Answer: Defining light for houseplants is more of an art than a science. Bright light but no direct sun is the rule for "medium light" houseplants. West- or south-facing windows are great ? just keep them a foot or two from the window itself. You can always supplement natural light with a gro-light during the winter months to make sure your palm gets adequate light. A bigger concern is that you've replanted your palm into a container with no drainage. While the rocks in the bottom of the pot will catch and hold excess water, the water will stagnate and the roots will eventually grow into them. Roots don't like sitting in water. In fact, without oxygen, the roots will suffocate. A better approach is to repot your palm into a nursery pot or container with drainage holes in the bottom and then set that pot into your decorative pot. When it's time to water, remove the container from the decorative pot, set it in the sink or on a saucer and water until excess water drains freely through the holes in the pot. Allow to drain, then replace in the decorative pot. You can tuck sphagnum moss around the palm to disguise the rim of the pot if you find it unattractive.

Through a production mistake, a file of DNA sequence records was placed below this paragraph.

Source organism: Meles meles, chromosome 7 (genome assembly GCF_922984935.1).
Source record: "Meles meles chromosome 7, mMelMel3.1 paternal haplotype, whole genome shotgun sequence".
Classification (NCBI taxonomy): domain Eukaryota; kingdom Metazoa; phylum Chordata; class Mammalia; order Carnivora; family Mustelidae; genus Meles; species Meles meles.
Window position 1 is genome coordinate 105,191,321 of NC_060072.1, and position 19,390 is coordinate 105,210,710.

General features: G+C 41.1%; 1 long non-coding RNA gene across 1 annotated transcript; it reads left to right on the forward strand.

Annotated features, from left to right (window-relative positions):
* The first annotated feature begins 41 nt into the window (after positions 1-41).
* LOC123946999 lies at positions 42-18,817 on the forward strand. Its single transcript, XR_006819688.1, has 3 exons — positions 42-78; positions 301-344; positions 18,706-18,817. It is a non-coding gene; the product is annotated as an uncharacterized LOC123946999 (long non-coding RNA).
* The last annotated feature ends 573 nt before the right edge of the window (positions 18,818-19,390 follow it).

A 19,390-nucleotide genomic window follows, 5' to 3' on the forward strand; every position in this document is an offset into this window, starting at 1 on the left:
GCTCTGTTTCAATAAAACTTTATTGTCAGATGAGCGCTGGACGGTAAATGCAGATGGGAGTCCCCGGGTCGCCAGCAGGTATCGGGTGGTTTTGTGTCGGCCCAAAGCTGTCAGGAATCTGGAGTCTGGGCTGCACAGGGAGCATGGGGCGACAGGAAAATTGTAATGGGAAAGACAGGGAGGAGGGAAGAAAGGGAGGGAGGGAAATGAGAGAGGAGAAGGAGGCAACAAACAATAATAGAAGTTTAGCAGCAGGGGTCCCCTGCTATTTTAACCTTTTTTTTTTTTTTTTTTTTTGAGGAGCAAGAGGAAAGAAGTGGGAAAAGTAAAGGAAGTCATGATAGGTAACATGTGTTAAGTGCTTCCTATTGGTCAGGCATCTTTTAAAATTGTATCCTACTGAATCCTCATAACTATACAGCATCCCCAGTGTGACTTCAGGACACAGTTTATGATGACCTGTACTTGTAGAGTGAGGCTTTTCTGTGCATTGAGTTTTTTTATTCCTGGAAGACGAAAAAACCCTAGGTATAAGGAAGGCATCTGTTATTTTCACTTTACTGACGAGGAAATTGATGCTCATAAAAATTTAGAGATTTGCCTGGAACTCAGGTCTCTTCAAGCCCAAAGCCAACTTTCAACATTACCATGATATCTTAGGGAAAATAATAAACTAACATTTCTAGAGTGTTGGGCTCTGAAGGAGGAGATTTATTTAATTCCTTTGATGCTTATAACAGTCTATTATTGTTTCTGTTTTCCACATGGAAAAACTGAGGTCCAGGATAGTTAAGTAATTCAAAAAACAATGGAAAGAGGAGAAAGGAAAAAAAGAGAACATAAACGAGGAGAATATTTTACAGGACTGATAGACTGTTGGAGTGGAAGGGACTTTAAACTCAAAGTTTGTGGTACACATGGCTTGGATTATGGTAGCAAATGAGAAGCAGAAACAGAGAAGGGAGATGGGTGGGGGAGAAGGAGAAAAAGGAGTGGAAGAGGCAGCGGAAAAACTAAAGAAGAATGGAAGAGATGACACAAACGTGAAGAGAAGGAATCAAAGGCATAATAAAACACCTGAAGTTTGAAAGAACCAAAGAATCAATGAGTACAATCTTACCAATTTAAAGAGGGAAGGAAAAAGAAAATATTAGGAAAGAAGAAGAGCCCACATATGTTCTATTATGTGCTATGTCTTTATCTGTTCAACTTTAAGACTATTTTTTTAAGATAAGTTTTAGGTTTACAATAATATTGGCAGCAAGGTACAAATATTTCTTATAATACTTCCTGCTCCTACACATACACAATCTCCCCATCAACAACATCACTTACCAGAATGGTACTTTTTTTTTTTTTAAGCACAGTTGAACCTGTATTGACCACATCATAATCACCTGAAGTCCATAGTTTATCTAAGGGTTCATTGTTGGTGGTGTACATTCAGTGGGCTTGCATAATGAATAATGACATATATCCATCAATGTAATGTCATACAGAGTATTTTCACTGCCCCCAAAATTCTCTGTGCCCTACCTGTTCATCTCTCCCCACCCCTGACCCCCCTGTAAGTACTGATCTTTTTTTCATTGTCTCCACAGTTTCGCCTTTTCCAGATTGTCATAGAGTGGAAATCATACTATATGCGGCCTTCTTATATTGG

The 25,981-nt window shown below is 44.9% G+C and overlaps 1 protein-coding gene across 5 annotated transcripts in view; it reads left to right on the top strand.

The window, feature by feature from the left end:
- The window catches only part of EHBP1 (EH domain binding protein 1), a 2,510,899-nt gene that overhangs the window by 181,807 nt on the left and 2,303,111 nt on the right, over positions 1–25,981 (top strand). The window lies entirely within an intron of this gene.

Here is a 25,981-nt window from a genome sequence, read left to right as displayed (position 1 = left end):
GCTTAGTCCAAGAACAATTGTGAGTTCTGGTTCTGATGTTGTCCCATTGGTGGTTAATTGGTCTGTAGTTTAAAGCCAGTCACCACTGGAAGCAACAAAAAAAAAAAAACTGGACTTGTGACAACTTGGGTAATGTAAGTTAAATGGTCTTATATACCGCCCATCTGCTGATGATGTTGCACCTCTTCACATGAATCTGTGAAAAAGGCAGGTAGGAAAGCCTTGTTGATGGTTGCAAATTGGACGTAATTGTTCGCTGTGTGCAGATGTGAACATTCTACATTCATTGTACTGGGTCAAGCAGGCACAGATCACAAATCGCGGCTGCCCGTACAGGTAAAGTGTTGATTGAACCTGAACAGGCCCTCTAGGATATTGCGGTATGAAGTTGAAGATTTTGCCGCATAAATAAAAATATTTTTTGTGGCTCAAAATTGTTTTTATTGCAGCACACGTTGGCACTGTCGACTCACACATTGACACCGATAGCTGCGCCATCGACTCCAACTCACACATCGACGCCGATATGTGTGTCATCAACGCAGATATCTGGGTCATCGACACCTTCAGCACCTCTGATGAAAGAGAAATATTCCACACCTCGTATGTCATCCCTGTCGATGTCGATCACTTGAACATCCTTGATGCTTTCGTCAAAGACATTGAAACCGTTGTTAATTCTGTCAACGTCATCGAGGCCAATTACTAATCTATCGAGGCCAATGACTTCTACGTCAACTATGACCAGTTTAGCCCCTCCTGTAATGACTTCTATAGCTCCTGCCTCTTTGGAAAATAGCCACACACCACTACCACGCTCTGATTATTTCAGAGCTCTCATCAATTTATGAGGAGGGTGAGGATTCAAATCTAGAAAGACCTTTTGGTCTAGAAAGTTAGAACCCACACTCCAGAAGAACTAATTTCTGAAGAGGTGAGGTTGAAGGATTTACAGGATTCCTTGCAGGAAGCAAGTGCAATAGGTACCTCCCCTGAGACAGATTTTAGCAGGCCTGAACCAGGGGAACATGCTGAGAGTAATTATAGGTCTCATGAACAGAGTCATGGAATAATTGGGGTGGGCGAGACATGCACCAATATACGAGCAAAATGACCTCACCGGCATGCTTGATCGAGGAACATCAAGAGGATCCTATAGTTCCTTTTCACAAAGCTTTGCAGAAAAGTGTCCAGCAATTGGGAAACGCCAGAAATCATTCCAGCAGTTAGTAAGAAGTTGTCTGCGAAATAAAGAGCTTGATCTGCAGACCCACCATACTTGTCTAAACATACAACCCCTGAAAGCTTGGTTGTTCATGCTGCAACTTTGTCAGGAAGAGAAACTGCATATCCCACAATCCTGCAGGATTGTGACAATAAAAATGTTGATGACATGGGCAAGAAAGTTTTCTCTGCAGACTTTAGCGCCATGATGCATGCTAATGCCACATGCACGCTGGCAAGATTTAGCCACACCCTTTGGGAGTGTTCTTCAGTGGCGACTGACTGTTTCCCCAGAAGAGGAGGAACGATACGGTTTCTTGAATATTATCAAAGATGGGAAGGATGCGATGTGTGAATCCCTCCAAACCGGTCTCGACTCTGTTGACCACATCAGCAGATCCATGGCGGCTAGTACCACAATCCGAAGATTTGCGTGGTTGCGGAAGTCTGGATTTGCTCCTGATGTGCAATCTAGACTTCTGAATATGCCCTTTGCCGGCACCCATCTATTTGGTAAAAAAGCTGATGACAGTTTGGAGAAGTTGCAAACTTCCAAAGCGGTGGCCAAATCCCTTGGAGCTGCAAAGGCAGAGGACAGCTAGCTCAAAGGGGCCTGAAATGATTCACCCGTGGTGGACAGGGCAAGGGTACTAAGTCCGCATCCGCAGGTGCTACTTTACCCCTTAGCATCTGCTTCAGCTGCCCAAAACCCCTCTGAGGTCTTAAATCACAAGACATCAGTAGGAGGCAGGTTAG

It takes most houseplants several weeks to adjust to their new homes. Usually houseplants are grown under perfect conditions in a greenhouse prior to their trip to a garden center. It's hard to duplicate these perfect conditions so you're likely to see some signs of stress until they acclimate to your home. This will include browning leaf tips, off-color foliage and just general poor appearance. After your palm adjusts to your home and begins healthy new growth, you can prune out any damage that developed during the acclimation period.
Best wishes with your new palm!
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